The FIA insists the right call was made to briefly deploy the virtual safety car for the first time in Formula 1 following Max Verstappen's crash in the Monaco Grand Prix.
On lap 64 Verstappen was jostling with Romain Grosjean for 10th place when the Dutchman collided with the Frenchman towards the end of the main straight.
The impact, with Verstappen running into the right-rear wheel of the Lotus with the front-left of his Toro Rosso, resulted in the 17-year-old ploughing nose first into the barrier at Ste Devote.
Race director Charlie Whiting immediately opted for the virtual safety car, designed to neutralise a race and slow cars down while an incident is attended to, which was brought in following the circumstances of Jules Bianchi's accident in Japan last year.
AUTOSPORT has learned once Whiting was fully appreciative of the accident, and the medical car was also required, he then opted to send out the safety car.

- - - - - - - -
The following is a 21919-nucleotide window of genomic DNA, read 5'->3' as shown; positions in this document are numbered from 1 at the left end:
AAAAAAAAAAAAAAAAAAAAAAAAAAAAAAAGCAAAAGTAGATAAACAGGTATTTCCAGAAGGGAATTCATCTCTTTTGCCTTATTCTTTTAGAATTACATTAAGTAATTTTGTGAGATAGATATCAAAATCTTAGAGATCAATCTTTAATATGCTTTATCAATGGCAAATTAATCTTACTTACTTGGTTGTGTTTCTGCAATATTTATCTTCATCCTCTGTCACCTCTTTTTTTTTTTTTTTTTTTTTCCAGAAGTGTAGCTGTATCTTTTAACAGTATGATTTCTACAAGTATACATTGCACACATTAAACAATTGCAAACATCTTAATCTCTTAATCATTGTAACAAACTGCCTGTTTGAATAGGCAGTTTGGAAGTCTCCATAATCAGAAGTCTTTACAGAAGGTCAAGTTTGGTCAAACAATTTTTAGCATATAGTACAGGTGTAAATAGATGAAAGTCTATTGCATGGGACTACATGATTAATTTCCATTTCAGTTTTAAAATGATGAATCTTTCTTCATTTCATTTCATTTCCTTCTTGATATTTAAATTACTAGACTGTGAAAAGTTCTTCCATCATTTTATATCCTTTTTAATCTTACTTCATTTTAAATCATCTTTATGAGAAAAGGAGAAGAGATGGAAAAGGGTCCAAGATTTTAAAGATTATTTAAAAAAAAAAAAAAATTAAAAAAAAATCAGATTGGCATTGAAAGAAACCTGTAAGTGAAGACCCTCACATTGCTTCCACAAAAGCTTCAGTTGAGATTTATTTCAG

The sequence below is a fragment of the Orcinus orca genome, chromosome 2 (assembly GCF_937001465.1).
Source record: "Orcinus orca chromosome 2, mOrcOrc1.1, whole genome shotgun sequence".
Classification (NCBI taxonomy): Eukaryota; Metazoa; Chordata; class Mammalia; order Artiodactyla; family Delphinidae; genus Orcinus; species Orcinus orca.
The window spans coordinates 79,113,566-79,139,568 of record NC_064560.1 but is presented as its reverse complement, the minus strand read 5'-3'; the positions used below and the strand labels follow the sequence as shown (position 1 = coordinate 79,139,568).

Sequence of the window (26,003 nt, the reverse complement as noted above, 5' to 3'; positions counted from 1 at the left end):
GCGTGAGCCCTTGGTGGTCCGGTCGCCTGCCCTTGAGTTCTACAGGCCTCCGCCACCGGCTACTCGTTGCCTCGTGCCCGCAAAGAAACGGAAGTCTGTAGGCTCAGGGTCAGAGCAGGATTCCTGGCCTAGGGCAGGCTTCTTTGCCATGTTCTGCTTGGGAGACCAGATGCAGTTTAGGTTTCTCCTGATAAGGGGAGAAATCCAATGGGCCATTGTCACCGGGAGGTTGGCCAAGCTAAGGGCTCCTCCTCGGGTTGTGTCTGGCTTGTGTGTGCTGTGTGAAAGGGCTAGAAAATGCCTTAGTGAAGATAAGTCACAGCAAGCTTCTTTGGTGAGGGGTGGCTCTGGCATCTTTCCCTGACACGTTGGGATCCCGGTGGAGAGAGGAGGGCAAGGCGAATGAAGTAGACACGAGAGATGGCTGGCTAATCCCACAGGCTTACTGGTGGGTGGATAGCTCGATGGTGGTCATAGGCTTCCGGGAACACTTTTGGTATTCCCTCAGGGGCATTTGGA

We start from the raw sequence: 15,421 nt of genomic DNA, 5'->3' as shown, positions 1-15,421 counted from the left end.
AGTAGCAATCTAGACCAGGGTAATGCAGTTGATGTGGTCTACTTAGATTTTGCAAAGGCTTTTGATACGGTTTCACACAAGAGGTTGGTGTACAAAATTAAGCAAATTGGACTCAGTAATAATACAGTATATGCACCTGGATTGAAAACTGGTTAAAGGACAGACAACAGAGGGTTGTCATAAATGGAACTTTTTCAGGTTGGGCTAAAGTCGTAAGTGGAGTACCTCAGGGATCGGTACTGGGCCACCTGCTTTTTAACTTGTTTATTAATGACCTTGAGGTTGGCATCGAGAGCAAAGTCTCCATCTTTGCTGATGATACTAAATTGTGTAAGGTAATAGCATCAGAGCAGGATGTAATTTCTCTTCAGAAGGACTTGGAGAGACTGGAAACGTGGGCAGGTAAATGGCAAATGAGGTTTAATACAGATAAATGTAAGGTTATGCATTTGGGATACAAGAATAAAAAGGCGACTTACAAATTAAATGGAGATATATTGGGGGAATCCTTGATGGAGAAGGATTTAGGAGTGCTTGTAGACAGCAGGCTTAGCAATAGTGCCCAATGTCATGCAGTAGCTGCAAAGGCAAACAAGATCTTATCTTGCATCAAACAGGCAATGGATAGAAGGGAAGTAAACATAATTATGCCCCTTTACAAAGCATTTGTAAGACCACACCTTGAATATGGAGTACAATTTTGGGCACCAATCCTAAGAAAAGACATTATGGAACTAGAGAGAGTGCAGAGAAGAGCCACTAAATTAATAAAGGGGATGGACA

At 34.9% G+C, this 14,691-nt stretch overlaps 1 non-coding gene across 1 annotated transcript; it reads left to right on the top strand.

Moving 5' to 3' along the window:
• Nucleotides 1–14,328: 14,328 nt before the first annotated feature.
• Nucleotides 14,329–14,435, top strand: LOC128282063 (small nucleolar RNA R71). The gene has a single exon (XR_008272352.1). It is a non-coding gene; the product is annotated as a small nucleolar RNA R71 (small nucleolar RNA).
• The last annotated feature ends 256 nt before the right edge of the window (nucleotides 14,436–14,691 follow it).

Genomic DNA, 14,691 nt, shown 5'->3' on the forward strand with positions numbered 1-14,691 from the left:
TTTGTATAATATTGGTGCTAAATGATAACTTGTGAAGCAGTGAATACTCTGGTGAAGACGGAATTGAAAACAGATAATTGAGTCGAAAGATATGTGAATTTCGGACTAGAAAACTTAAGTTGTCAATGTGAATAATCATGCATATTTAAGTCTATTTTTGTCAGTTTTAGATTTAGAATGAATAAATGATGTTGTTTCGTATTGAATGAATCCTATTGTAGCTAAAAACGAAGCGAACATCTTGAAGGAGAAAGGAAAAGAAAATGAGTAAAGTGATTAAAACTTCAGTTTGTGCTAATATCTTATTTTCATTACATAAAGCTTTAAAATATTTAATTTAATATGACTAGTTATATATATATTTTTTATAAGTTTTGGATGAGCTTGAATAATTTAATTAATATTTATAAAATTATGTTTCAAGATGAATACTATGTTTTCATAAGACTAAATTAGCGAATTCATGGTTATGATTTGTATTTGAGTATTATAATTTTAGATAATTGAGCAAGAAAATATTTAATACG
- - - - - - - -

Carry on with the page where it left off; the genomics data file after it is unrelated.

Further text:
The FIA maintains Whiting adhered to the correct procedures, in accordance with the regulations applied to the virtual safety car, in this instance.
Motor sport's governing body, meanwhile, has also made clear GPS is available around Monaco, despite Mercedes motorsport boss Toto Wolff's claims to the contrary.
Wolff cited a lack of GPS as one of the causes for confusion on the Mercedes pitwall that resulted in Lewis Hamilton being brought in for an unnecessary pit stop shortly after Verstappen's smash that cost him the race victory.
The FIA maintains while the signal is not as robust as at some other circuits, it is in play.